March 24, 2011
Monique Chism, Division Administrator, Innovation & Improvement, Illinois State Board of Education
In Illinois, the SIG team is currently housed under the Office for Innovation and Improvement. In addition to Dr. Chism, there are four staff members that are dedicated to SIG work. Illinois has plans to create a Center for School Improvement that will house the school support and school turnaround teams. The Center will hire additional staff to help support SIG work and provide more direct technical assistance (TA) for districts. The state anticipates the Center to be open by January 2012.
Q: What are some of the challenges your team has faced in the first year of SIG implementation?
A: In the first year, we had a lot of questions from the field about the different SIG requirements and expectations for the grant. Many people just didn’t have good examples of implementation. Things like extended learning time, operational flexibility, embedded professional development – people wanted concrete examples of those practices.
Based on this experience, we put together a four-course series for round two of SIG on what good school improvement looks like. These are actual 90 minute courses which an external provider – Turnaround Learning – helped put together that provides more support for districts and schools on SIG.
Q: How are you helping your districts and schools build capacity?
A: In between round one and round two, we provided onsite TA for any district who applied for SIG funding the first time and wasn’t awarded the money. We sent a staff member to the district twice, went through the SIG application with them, talked about the areas they scored low in, and really specifically talked about expectations in that area. We were also inclusive at these meetings – we asked districts to have representatives from their board, the union, parents, community groups. We wanted a diverse representation of stakeholders. And all of our districts agreed to have these meetings with us to strengthen their next SIG application.
We also worked with a nonprofit called Advance Illinois to put together a toolkit to help districts engage in conversations about collective bargaining issues as it relates to SIG. Anything we thought would impact collective bargaining – from extended learning to teacher evaluations – we addressed those issues in the toolkit to help support those conversations. It’s meant to be seen as guidance, as examples of best practices. The toolkit is published on MassInsight’s website.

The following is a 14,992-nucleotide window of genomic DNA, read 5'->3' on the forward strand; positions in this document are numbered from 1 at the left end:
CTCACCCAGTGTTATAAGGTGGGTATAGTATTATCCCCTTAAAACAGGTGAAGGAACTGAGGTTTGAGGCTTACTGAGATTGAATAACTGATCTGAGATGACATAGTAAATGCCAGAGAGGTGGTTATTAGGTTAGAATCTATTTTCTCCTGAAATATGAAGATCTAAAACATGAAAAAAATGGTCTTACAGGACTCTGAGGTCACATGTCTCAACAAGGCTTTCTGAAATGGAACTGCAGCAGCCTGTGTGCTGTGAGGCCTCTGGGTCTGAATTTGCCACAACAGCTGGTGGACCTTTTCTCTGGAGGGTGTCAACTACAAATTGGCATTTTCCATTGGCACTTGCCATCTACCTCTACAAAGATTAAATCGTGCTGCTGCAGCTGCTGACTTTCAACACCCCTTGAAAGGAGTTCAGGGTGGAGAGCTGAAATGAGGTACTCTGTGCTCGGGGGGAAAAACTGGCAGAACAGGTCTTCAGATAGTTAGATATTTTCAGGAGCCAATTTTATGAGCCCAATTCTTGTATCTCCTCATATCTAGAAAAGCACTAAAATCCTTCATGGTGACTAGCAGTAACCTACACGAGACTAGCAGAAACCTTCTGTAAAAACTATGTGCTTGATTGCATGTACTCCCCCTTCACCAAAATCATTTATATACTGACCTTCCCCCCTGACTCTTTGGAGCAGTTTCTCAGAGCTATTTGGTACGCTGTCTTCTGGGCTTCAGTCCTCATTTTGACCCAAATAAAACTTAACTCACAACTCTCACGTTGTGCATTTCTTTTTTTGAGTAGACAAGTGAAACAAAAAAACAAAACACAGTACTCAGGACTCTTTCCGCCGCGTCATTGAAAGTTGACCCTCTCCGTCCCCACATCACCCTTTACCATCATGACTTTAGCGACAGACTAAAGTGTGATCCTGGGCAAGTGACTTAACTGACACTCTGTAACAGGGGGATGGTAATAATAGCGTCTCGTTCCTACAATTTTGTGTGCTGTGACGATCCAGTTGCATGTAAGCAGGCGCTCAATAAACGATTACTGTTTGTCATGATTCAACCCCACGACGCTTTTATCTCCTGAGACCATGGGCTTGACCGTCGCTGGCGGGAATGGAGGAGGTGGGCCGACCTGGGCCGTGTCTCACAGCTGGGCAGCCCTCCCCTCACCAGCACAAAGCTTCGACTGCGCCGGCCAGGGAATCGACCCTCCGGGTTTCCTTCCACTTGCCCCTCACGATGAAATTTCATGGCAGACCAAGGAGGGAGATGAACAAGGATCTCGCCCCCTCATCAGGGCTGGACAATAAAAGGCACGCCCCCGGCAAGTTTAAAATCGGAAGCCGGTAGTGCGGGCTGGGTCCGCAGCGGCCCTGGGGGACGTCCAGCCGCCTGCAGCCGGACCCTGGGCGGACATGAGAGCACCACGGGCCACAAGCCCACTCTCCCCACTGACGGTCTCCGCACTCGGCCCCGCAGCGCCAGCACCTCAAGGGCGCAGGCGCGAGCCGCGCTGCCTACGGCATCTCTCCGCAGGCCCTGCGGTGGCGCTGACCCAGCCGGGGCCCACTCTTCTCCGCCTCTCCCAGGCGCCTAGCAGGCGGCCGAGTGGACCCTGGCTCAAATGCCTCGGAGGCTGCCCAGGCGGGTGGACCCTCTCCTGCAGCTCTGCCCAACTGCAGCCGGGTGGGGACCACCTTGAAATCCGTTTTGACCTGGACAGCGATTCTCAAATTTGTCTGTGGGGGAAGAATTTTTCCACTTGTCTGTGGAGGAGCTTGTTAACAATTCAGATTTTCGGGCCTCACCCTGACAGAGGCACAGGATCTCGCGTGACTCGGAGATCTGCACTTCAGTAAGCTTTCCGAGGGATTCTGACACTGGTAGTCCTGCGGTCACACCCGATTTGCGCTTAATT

Q: What are lessons learned from your experience with SIG so far?
A: We really learned from the first round the importance of community and parent engagement in SIG. The challenge with round one was the turnaround time – the timeline was so tight that there wasn’t a lot of opportunity for districts to do much. In fact, one of our districts ended up being sued by a parent and community group because they felt they weren’t involved in the conversation enough. Whenever you’re going through this radical reform – there’s going to be a level of pushback. The best thing to do is to make sure that people feel they have voice in the process.
One of the things we did to ensure successful implementation was to have face-to-face meetings with each school after they were awarded their grant. We discussed what the school had said it was going to do, and what was expected from them by the state. Those meetings helped to start us off on the right foot. We also made it a requirement that each school must work with a Lead Partner – an external provider with a proven track record in turning around schools – to help with stability issues and the change process. All things considered, we’re very happy with where the districts are. We’ve seen strong progress and significant changes already in the climate and culture of our schools.
Q: What support would you like to see from the federal government?
A: One of the gaps we’ve seen is in finding external organizations that are able to do this type of work. It would be helpful if ED generated a list of competencies for partners, or even a list of recommended providers.
It would also be helpful to have strong examples of how districts are working with unions across the country. Even if the department was working with national organizations like the NEA or AFT and their leadership was coming together to support any changes related to SIG - examples of these partnerships would be helpful.
Q: Any other advice you’d share with state turnaround directors?
A: Just like we’re asking our districts to rethink and reinvent themselves, SIG has required us at the state level to reinvent the way we do things. We’ve had to change mindset about what our role is in supporting schools and districts. I’ve worked late to attend local parent meetings, board meetings, etc. It’s not the traditional compliance role we’ve held in the past.